Day 1 of 30 baseball books in April, 2014 — The O’Malley Plan, and how it still works if you can afford to pay your respects

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  • The pitch: The release date of this one isn’t until May 1, but we’ve put it in the lead-off spot because of its importance.
    walteromalley.com

    walteromalley.com

    Andy McCue, who wrote “Baseball by the Books: The Complete History and Bibliography of Baseball Fiction” and is a former president of the Society for American Baseball Research, told us about this project of his few years back while he deep into the research end of it.
    Even if it doesn’t have the endorsement of Peter O’Malley — who put enough of his own heart and soul into the creation of walteromalley.com in order to present the family legacy — it’s a story that needs to be told by someone on an unbiased sort, not with an emotional tie to any of it, and willing to do a lot of digging.
    As as McCue reveals, the narrative that others (i.e.: Brooklyn natives and New York writers) may want to perpetuate really does go up in smoke.
    shapiro-190As McCue writes in the introduction:
    “To Walter O’Malley, correcting a reporter’s facts (in stories about him or the team) was less important than keeping a good relationship with the team’s major source of free publicity … Keeping reporters in the proper frame of mind was more important than a misunderstood anecdote. … Thus many ‘facts’ about Walter O’Malley were reported again and again and again. Even the most respected newspapers in the business would repeat incorrect information. The Los Angeles Times, New York Times, New York Daily News and Sporting News all had mistakes in their obituaries … It is not like O’Malley was blameless in this process. ‘Remember,’ Walter O’Malley once said to Roger Kahn, ‘only half the lies the Irish tell are true.’”
    Walter OMalley1McCue gives O’Malley more than the benefit of the doubt, as well as his proper props, mostly notably in a chapter entitled “The Most Powerful Man in Baseball,” which documents how other contemporary owners such as Philip Wrigley and Bill Veeck believed it to be true and followed his lead on many things — particularly in involving more black players.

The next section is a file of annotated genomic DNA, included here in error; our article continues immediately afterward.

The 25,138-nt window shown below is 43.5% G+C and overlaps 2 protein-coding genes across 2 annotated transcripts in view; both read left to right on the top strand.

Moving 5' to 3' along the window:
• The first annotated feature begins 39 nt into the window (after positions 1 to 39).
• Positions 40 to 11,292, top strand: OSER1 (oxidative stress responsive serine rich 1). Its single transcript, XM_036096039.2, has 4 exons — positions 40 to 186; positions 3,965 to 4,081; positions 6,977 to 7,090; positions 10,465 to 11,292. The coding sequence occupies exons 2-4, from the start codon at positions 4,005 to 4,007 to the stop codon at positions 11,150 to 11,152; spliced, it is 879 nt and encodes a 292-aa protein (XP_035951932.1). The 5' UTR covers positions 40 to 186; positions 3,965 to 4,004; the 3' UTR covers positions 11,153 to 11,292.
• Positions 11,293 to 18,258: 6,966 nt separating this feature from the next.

Of course, those like NL president Warren Giles and commissioner Ford Frick tried to dismiss that notion, worried that O’Malley came off as too influential.
    “There was no doubt that he got his way more than most,” writes McCue, “whether it was through better ideas, cleverer arguments or the power of his personality.”
    As McCue concludes in his Chapter 19 “Postgame”:
    OMalley“As a businessman, what Walter O’Malley did is completely justified (moving the Dodgers from Brooklyn to L.A.) He moved his plant to a better market. He prospered there. … Saying that Walter O’Malley had the property rights to move his team is true. Saying he had ample economic justification and could see little responsiveness among the New York politicians is true.
    “But that is to ignore the emotional bond he had worked so hard to build. Brooklyn fans were loyal enough to make the team profitable, but not loyal enough and numerous enough to generate the profits or political pressure to build a new stadium. And there is where they parted.
    “Above all, Walter O’Malley wanted to build his monument to the O’Malleys. And for every outraged Brooklyn fan, there was a Los Angeles fan who could appreciate that .. (he) worked very hard to ensure his business gave the fan what he wanted. …

    “Ultimately, Walter O’Malley wanted to build a stadium. And he did.”
    hof_omalley_12
    Ultimately, McCue wanted to give as many sides possible of what O’Malley meant to the game — he was elected to the Baseball Hall of Fame in 2008, for heck’s sake.
    And McCue did as well.

 

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